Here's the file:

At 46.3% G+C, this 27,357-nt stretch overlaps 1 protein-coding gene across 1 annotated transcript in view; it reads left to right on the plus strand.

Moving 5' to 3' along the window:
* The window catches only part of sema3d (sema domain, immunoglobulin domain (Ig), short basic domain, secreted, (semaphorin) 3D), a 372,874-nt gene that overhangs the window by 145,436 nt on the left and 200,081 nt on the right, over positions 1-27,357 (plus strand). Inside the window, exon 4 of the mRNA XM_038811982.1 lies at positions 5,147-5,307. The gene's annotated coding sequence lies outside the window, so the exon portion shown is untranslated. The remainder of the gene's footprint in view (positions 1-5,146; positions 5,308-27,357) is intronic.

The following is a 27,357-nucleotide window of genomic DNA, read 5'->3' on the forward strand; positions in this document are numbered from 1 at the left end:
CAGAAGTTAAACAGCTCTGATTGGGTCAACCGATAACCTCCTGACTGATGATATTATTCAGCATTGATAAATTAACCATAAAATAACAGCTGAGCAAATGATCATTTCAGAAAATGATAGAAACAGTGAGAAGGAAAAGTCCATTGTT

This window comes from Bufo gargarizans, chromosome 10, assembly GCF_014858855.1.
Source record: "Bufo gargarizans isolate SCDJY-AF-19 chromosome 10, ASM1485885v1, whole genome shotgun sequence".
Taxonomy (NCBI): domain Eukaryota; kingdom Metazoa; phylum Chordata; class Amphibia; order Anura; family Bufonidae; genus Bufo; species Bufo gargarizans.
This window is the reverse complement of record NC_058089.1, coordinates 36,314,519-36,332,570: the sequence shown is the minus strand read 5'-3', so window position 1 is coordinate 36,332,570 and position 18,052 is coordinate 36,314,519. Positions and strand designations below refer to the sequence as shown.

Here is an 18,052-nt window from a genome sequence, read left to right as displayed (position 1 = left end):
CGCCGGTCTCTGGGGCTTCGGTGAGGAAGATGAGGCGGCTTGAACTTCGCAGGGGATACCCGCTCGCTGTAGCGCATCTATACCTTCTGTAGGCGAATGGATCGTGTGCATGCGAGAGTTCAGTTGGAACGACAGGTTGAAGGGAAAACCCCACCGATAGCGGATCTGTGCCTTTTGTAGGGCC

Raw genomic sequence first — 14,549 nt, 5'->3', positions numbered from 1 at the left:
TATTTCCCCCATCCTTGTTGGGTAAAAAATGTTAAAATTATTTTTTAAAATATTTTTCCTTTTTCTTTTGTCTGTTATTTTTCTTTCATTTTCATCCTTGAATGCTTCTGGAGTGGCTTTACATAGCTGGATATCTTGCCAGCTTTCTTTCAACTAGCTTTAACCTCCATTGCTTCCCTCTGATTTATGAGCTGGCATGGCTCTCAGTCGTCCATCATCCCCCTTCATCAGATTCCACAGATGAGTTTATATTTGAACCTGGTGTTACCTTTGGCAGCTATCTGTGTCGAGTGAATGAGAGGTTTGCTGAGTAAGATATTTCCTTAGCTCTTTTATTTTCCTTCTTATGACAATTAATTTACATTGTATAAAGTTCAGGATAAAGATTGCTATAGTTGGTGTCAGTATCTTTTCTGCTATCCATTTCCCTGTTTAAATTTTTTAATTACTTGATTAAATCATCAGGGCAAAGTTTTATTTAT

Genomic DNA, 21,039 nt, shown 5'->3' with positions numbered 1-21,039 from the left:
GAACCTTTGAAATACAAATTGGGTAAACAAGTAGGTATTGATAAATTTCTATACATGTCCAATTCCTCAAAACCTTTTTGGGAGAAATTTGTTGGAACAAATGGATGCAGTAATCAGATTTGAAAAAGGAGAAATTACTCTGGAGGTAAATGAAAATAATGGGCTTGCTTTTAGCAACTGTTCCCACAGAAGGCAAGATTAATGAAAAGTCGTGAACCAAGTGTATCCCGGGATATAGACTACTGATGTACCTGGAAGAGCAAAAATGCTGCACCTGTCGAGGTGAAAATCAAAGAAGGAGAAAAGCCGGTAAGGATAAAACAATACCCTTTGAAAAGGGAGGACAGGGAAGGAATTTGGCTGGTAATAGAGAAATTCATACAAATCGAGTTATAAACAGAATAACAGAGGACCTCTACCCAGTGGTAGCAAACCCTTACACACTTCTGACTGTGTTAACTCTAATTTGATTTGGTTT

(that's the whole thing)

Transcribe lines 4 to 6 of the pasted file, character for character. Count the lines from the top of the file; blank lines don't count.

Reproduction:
The following is a 27,357-nucleotide window of genomic DNA, read 5'->3' on the forward strand; positions in this document are numbered from 1 at the left end:
CAGAAGTTAAACAGCTCTGATTGGGTCAACCGATAACCTCCTGACTGATGATATTATTCAGCATTGATAAATTAACCATAAAATAACAGCTGAGCAAATGATCATTTCAGAAAATGATAGAAACAGTGAGAAGGAAAAGTCCATTGTT

This window comes from Bufo gargarizans, chromosome 10, assembly GCF_014858855.1.